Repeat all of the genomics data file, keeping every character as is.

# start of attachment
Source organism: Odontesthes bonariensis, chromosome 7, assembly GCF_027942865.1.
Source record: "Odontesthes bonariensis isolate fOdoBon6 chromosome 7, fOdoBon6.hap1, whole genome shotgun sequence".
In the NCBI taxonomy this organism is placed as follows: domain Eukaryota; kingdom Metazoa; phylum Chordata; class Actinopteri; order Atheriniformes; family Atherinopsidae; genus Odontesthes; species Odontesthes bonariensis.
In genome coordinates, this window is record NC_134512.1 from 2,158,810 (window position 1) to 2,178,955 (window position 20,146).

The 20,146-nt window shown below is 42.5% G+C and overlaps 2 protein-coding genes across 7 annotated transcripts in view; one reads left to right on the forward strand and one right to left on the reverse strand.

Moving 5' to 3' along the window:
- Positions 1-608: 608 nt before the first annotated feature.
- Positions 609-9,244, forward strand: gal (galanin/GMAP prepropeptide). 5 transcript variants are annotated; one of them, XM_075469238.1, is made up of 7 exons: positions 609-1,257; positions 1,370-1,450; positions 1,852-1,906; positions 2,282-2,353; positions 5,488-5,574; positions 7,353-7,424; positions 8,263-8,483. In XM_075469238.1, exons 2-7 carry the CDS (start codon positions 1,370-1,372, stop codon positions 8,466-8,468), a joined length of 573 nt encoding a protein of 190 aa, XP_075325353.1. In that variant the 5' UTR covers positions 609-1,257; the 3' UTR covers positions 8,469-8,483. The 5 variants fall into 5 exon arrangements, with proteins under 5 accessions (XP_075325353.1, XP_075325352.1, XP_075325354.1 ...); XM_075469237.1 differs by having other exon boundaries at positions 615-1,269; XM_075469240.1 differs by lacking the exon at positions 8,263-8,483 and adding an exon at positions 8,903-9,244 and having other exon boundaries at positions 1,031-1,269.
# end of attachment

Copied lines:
Source organism: Odontesthes bonariensis, chromosome 7, assembly GCF_027942865.1.
Source record: "Odontesthes bonariensis isolate fOdoBon6 chromosome 7, fOdoBon6.hap1, whole genome shotgun sequence".
In the NCBI taxonomy this organism is placed as follows: domain Eukaryota; kingdom Metazoa; phylum Chordata; class Actinopteri; order Atheriniformes; family Atherinopsidae; genus Odontesthes; species Odontesthes bonariensis.
In genome coordinates, this window is record NC_134512.1 from 2,158,810 (window position 1) to 2,178,955 (window position 20,146).

The 20,146-nt window shown below is 42.5% G+C and overlaps 2 protein-coding genes across 7 annotated transcripts in view; one reads left to right on the forward strand and one right to left on the reverse strand.

Moving 5' to 3' along the window:
- Positions 1-608: 608 nt before the first annotated feature.
- Positions 609-9,244, forward strand: gal (galanin/GMAP prepropeptide). 5 transcript variants are annotated; one of them, XM_075469238.1, is made up of 7 exons: positions 609-1,257; positions 1,370-1,450; positions 1,852-1,906; positions 2,282-2,353; positions 5,488-5,574; positions 7,353-7,424; positions 8,263-8,483. In XM_075469238.1, exons 2-7 carry the CDS (start codon positions 1,370-1,372, stop codon positions 8,466-8,468), a joined length of 573 nt encoding a protein of 190 aa, XP_075325353.1. In that variant the 5' UTR covers positions 609-1,257; the 3' UTR covers positions 8,469-8,483. The 5 variants fall into 5 exon arrangements, with proteins under 5 accessions (XP_075325353.1, XP_075325352.1, XP_075325354.1 ...); XM_075469237.1 differs by having other exon boundaries at positions 615-1,269; XM_075469240.1 differs by lacking the exon at positions 8,263-8,483 and adding an exon at positions 8,903-9,244 and having other exon boundaries at positions 1,031-1,269.